Female Pattern Hair Loss
Hair Loss in Women
Unlike hair loss in men, women are less likely to begin losing hair at a younger age. It is more common for a woman to notice thinning hair in her 40s or 50s. To make matters more challenging, there are typically multiple factors contributing to a woman’s thinning hair besides genetics – and most of these hair loss patterns all look the same at a glance. In order to formulate an effective treatment plan, a proper evaluation, including lab testing and a thorough scalp exam, is necessary to establish the cause(s) of hair loss.
Ludwig Hair-Loss Scale
Like their male counterparts, the most common cause of scalp hair loss in women is genetic. Also known as female-pattern hair loss, it results in a gradual decline in the health of the hair follicle resulting in shorter, finer hair over a period of years. The distribution of hereditary hair loss for women is quite different than the distinctive male-pattern alopecia most people would recognize on sight. There are no bald spots and the hairline remains relatively intact.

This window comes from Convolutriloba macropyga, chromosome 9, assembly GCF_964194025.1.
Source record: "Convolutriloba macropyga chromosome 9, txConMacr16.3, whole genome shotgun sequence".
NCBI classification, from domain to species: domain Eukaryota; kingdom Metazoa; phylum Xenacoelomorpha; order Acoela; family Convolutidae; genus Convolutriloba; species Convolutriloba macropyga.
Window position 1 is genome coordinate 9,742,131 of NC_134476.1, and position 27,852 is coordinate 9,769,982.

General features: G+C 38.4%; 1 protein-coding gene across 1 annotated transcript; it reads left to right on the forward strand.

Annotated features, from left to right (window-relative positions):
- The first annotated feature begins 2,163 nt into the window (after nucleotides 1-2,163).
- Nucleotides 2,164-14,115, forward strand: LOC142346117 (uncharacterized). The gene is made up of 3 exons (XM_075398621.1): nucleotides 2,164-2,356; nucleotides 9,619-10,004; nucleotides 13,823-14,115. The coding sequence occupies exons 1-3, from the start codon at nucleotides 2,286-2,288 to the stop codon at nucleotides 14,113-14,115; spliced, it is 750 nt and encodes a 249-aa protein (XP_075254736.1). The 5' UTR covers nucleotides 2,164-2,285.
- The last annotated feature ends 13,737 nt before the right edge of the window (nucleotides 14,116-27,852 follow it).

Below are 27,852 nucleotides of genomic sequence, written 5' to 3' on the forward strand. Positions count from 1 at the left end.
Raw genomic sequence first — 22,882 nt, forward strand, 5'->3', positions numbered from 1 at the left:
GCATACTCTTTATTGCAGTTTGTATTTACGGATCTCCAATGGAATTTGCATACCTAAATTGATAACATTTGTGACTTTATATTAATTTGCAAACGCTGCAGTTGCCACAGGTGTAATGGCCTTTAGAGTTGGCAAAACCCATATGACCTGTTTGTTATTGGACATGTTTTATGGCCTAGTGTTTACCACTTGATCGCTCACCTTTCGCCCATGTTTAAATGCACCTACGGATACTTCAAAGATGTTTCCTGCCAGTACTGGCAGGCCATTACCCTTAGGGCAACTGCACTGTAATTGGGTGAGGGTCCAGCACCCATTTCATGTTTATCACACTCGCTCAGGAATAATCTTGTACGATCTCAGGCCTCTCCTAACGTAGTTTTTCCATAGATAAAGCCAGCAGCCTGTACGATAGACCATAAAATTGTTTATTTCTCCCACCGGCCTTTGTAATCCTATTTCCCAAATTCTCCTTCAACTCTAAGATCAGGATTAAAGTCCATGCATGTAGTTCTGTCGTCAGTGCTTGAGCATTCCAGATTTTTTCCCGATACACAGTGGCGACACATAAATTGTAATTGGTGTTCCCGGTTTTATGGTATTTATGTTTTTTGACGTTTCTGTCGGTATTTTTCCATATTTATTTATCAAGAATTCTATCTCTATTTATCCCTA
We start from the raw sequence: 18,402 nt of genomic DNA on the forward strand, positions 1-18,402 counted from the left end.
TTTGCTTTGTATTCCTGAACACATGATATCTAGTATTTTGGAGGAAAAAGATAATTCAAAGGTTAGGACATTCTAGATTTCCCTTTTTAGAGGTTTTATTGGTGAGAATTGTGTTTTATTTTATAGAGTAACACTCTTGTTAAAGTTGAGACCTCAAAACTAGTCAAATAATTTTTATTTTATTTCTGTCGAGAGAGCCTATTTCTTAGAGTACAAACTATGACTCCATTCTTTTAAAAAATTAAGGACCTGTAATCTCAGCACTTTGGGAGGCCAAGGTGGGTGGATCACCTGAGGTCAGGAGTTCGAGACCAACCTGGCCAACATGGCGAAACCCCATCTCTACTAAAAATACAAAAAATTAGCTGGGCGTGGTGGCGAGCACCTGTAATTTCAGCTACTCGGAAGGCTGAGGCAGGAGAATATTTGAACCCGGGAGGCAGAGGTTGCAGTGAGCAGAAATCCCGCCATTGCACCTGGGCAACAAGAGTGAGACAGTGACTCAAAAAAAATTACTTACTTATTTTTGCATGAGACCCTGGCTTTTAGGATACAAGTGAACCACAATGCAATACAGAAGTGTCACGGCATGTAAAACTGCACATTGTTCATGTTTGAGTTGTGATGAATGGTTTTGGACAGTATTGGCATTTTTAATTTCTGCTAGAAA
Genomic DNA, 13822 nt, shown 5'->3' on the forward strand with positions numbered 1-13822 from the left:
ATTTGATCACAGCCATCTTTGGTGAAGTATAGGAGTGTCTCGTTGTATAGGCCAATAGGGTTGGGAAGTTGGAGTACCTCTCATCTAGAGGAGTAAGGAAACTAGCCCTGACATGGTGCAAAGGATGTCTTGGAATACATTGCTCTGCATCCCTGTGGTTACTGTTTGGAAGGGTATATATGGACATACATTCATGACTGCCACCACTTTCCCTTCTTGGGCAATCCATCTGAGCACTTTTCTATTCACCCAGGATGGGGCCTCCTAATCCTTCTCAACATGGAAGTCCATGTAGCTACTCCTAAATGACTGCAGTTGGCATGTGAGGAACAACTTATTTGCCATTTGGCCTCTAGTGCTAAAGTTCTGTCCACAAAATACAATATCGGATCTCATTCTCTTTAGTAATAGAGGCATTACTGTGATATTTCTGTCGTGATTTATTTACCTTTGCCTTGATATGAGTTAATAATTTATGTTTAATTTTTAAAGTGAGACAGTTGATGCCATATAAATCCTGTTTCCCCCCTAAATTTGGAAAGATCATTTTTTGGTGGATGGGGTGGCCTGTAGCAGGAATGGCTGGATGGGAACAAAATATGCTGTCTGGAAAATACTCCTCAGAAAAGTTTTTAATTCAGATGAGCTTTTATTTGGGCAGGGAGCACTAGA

Variations on female-pattern hair loss include:
- Diffuse thinning throughout the top of the scalp, with more noticeable thinning toward the front and temples, but not involving the frontal hairline
- Same as above, with mild to moderate thinning/recession of the hairline
- Diffuse thinning of hair over the entire scalp, including the crown and back of the scalp
Other factors that commonly contribute to hair loss in women include:
- Iron deficiency
- Vitamin D deficiency
- Thyroid imbalance (hyper and hypothyroid conditions)
- Metabolic diseases such as diabetes
- Prescription medications
- Poor diet
With all these additional diagnoses to consider when evaluating hair loss in women, the value of working with an experienced, board-certified hair restoration physician is clear.
Explore the many treatment options available for female-pattern hair loss by contacting Northwest Hair Restoration of Tacoma, Seattle, or Spokane, Washington. For a free consultation with Dr. Robert Niedbalski, call (253) 572-2949 or you can request one online.